9485 in the collection
Colleges start offering 'midnight classes' for offbeat needs
Ohanian Comment: I'm posting this for one line in the story: [T]two kinds of students take the class: those. . . who are up late anyway and those who mistakenly thought they were signing up for a noon class. They couldn't transfer out.
Couldn't transfer out??
Otherwise, I see nothing wrong with such practices among consentigt adults. Just don't let the hedge funders move this to K-12.
by Greg Toppo
It's midnight. Do you know where your students are?
Well, they're in class.
A handful of colleges across the USA are offering "midnight classes" that cater to the schedules of students with children, inflexible jobs or just a yen to stay up all night. On overburdened campuses, the late-late classes have the chance to use space that's booked during conventional hours.
Midnight classes are still a relative rarity but are growing in popularity among community colleges, which are geared toward working students. Many of those colleges have ballooning enrollments and overbooked traditional night and weekend classes.
"They would rather do anything than turn students away," says Norma Kent of the American Association of Community Colleges. "If you've got faculty that's willing to teach at an unconventional hour, then it's a solution for a lot of things."
About two-thirds of community college students work full or part time, and colleges are finding that many of their students work late. Others simply do their best work at night, says Community College of Baltimore County (Md.) psychology instructor Joy Goodie.
The idea took shape in 2009 at an overcrowded Bunker Hill Community College in Boston, where an instructor volunteered to teach a class at midnight, just about the only time when classrooms weren't in use. The college's facilities, built to accommodate 2,500 students, struggle to make room for 13,000 enrollees.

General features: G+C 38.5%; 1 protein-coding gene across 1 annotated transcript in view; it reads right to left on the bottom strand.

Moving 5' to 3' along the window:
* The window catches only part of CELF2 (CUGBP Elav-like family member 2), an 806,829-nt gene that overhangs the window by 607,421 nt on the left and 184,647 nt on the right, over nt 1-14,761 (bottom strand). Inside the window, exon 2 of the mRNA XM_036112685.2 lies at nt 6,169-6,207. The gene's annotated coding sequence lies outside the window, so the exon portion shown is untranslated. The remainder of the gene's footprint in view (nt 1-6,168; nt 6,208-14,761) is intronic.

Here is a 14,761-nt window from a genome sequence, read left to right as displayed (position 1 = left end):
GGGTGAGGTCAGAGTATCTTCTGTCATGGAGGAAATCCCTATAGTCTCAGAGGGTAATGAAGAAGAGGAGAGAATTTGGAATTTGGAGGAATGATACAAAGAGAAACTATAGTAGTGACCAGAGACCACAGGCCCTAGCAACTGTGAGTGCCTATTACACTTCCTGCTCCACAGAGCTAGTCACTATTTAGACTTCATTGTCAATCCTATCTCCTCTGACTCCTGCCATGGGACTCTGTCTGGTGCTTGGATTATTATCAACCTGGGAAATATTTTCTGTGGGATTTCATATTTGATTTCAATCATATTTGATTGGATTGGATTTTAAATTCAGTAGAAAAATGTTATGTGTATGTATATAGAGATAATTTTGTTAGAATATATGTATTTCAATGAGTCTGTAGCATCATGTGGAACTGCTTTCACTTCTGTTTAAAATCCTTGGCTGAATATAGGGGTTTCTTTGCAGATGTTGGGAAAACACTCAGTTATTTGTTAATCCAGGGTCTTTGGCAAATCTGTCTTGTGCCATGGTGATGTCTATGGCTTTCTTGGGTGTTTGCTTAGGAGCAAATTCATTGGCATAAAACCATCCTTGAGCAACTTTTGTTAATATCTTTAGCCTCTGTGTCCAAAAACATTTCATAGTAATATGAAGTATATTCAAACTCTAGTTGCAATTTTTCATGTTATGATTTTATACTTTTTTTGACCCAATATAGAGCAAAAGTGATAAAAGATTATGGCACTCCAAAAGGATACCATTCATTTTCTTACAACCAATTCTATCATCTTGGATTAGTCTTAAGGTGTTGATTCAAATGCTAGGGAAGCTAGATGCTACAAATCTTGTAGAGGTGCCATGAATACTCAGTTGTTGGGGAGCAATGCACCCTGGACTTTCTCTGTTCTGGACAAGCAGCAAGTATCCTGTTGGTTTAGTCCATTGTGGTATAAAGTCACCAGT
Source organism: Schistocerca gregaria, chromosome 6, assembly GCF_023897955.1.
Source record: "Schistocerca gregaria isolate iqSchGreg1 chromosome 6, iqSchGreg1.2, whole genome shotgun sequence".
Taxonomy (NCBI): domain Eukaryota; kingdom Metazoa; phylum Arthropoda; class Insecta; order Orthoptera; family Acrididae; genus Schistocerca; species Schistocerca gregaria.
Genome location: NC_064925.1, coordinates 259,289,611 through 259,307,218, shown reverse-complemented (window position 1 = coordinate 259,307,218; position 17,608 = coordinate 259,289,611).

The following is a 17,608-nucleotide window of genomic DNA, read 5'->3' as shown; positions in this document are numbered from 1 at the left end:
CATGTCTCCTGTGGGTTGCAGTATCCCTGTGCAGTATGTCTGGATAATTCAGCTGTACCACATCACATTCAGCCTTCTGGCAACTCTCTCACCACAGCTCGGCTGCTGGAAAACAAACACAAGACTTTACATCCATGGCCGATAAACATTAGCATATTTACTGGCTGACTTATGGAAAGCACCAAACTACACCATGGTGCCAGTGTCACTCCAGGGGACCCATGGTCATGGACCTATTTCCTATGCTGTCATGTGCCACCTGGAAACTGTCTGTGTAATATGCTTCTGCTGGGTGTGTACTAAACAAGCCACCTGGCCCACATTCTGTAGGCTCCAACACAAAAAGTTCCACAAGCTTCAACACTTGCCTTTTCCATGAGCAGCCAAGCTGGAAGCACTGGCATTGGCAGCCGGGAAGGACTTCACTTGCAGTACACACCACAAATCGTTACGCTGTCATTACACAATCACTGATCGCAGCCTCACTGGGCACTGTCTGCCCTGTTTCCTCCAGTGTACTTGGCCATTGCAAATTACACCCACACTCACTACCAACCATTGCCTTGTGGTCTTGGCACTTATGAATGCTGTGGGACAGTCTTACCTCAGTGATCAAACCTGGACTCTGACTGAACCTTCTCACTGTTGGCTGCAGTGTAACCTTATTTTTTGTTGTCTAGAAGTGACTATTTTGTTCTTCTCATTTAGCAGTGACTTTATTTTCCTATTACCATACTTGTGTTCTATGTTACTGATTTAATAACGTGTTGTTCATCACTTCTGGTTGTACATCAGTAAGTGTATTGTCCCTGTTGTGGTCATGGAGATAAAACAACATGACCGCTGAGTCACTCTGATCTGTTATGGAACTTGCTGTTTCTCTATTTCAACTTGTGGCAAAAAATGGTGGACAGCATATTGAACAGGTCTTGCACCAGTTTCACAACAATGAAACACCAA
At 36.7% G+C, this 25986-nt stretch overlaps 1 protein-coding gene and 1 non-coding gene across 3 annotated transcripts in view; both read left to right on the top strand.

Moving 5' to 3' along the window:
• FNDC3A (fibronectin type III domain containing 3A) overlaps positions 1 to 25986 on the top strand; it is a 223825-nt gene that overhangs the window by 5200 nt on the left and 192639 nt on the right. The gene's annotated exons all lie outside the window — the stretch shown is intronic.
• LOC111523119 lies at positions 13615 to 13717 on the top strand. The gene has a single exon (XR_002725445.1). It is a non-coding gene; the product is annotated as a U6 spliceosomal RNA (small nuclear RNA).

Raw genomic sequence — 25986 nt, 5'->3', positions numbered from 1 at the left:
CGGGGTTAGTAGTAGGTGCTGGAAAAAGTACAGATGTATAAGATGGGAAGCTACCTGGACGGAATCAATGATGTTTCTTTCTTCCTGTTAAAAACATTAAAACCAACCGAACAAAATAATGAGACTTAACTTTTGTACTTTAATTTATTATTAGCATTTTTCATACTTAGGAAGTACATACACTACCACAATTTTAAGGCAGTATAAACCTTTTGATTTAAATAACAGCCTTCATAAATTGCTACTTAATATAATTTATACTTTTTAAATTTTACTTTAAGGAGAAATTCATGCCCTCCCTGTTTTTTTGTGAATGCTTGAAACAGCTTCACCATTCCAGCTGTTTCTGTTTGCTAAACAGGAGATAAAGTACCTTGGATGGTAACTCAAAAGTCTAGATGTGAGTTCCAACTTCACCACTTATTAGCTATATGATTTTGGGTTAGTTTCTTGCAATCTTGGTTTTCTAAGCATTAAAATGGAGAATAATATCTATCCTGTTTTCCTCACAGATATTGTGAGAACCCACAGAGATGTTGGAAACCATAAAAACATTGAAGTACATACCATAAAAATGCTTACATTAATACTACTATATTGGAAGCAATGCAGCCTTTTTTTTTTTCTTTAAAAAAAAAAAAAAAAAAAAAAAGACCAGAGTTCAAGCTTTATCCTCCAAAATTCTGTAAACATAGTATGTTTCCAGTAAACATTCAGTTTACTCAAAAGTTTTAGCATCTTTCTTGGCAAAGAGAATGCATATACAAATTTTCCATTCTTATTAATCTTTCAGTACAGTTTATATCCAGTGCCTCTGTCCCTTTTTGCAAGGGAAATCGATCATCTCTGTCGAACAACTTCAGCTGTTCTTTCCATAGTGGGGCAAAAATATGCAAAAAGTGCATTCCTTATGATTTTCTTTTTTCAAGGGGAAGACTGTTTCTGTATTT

"We found out there are many more folks than we'd imagined in the Boston area who are working third shifts," Bunker Hill President Mary Fifield says. "It's a population that we didn't know existed."
The school this year offers five midnight courses.
Goodie calls her Intro to Psychology class "Insomniac Institute." It meets weekly this semester from 12:01 a.m. to 2:55 a.m. She says two kinds of students take the class: those, like her, who are up late anyway and those who mistakenly thought they were signing up for a noon class. They couldn't transfer out.
Early on this semester, Goodie's nine students agreed to fortify each class with a potluck dinner. They invite the night janitorial staff and security guards for a bite. Goodie likes the mix, saying it gives students at the Catonsville, Md., campus an appreciation of the otherwise invisible workers who keep the college running.
A self-described insomniac, Goodie says she keeps the class active and engaging, telling jokes and getting students on their feet for presentations. By 2:30 a.m. most weeks, she says, "everyone is pretty miserable." But for most of the class period, it's exciting. "They're awake and they're alive," she says, "and they're very vibrant."
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